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Dated: Jul. 06, 2012
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Networking In General
Overview of DHCP Servers
Dynamic Host Configuration Protocol or DHCP servers are the dedicated computers that have network operating systems installed on them and are responsible for providing automatic IP addresses to all the client computers that are configured to obtain the addresses automatically.
DHCP is the role that administrators install on the network operating systems before the servers start assigning dynamic IP addresses to the client computers.
Since DHCP servers remarkably reduce administrative overheads by eliminating the requirement of assigning static IP addresses to the client computers manually, they are configured in almost every medium or large scale organization.
How DHCP Servers Work
As soon as DHCP server role is installed on a network operating system, if the network setup is domain-client based, the server verifies if it is authorized with the domain controller. If it is authorized, it starts assigning dynamic IP addresses to all the domain clients on the network. If the network setup is workgroup type, the DHCP server starts assigning addresses to the DHCP clients.
DHCP server assigns IP addresses to the client computers in four steps. The steps are D O R A and their descriptions are given as below:
- D – D stands for DHCP Discover packet. DHCP Discover is a broadcast packet sent from DHCP clients when it starts, to search the available DHCP servers in the network. Since the packet is broadcasted, it is received by every computer in the network but only DHCP servers respond to it.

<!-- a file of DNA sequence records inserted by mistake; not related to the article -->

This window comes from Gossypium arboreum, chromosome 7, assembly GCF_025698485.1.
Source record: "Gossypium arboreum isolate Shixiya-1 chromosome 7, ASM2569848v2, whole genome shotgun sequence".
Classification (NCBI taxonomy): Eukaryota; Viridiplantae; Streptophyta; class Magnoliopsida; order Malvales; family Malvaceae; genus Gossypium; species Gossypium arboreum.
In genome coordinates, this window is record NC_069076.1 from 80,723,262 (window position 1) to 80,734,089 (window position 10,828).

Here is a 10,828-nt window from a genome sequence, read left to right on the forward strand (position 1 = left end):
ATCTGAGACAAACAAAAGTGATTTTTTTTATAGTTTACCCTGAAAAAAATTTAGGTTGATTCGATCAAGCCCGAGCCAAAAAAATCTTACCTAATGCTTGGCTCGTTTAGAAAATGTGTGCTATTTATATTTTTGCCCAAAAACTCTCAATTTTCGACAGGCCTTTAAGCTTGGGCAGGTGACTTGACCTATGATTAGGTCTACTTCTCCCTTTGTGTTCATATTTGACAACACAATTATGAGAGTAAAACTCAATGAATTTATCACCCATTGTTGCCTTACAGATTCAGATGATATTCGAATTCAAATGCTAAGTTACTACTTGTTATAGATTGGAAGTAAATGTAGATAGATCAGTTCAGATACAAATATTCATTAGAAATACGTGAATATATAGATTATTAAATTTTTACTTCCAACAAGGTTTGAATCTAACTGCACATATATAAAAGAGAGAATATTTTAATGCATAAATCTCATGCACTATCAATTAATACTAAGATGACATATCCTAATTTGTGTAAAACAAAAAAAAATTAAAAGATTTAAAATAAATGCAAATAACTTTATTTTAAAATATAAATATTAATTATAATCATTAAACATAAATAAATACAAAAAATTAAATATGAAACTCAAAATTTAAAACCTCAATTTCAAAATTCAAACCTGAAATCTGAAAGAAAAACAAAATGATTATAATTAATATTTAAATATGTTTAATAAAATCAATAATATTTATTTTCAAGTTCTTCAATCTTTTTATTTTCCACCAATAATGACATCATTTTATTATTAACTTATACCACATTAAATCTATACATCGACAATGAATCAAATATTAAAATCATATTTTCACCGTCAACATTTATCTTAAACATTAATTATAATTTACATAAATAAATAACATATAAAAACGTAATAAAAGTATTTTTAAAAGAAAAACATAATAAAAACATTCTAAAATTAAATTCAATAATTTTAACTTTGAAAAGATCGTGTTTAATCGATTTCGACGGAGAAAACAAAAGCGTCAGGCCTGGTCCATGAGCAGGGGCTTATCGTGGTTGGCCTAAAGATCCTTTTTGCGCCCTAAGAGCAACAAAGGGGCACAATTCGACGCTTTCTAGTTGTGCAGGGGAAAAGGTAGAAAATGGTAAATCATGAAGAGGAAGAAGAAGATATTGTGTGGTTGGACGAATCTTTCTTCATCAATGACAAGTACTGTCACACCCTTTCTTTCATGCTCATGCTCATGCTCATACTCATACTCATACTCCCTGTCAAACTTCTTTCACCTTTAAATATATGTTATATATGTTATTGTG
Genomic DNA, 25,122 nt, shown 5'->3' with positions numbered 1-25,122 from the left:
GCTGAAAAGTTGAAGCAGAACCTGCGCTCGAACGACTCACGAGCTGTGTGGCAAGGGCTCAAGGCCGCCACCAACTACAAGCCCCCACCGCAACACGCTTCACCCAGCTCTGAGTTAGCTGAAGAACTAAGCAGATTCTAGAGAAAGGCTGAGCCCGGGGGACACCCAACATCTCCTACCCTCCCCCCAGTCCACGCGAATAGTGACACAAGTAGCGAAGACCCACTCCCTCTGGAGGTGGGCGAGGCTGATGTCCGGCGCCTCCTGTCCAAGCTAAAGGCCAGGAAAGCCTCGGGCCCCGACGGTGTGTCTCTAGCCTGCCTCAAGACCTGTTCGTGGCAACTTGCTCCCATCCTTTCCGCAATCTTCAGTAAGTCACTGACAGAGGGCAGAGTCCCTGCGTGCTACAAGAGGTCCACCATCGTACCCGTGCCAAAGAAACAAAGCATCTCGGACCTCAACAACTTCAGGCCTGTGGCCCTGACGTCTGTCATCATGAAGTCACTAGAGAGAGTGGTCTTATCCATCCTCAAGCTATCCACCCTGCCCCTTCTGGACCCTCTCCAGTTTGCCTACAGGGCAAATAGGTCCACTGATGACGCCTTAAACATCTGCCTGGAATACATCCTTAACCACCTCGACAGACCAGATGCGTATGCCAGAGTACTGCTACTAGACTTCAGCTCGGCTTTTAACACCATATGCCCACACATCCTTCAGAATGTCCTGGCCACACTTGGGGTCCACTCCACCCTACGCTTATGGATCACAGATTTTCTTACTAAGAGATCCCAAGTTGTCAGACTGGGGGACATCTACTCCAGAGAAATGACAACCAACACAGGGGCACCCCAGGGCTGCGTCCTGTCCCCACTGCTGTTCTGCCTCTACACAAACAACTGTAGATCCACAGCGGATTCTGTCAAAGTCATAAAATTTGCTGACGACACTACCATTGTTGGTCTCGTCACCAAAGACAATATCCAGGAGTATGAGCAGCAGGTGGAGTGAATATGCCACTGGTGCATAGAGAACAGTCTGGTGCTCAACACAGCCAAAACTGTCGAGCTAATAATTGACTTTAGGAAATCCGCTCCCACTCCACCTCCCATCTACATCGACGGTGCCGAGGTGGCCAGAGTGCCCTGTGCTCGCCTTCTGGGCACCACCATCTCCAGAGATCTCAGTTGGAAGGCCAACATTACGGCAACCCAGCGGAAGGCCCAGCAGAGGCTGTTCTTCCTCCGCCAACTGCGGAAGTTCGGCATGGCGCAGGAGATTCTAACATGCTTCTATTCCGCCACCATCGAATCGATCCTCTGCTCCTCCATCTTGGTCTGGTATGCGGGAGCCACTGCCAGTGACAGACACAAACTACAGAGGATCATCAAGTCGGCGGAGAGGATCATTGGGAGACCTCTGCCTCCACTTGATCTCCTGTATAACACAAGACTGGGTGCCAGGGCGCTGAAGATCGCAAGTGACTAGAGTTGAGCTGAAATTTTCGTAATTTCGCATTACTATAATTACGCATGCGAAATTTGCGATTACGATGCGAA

- O – O stands for DHCP Offer packet. DHCP Offer is a unicast packet that is sent to the client computer that has broadcasted the DHCP Discover packet. DHCP server sends this packet offering IP address that is available in its DHCP address pool. All DHCP servers that are available on the network respond in the same manner to the broadcasted DHCP Discover packet.
- R – R stands for DHCP Request packet that is sent from the DHCP client to the DHCP server requesting it to assign the offered IP address. This is a unicast packet that is sent to the DHCP server whose DHCP Offer packet is first received by the client computer.
- A – A stands for DHCP Acknowledge packet that is sent from the DHCP server to the DHCP client computer confirming the assignment of the offered and requested IP address.
DHCP servers assign dynamic IP addresses to the client computers for a specific duration of time. This time is technically known as lease duration. Once the lease durations of the assigned IP addresses are expired, the IP addresses must be renewed from the DHCP servers in order to stay connected to the networks. However as the default configuration, every client computer sends IP address renewal request to the DHCP server after 50% of the lease duration is lapsed.
Unavailability of DHCP Servers and APIPA
In case a network setup does not have DHCP server, administrators are required to assign static IP addresses to the client computers in order to connect them to the network. However there might be cases when the DHCP server is available on the network and the client computers are configured to obtain the IP addresses from the DHCP server but because of any reason the DHCP server is not available. Possible reasons might be DHCP server failure, disconnected cable, etc. In such cases, the client computers automatically assign IP addresses to themselves. The IP addresses that client computers assign to themselves belong to Class B address range with 169.254.0.0 network ID and 255.255.0.0 as their default subnet masks. This automatic assignment of IP addresses to themselves as technically called Automatic Private IP Addressing or APIPA.
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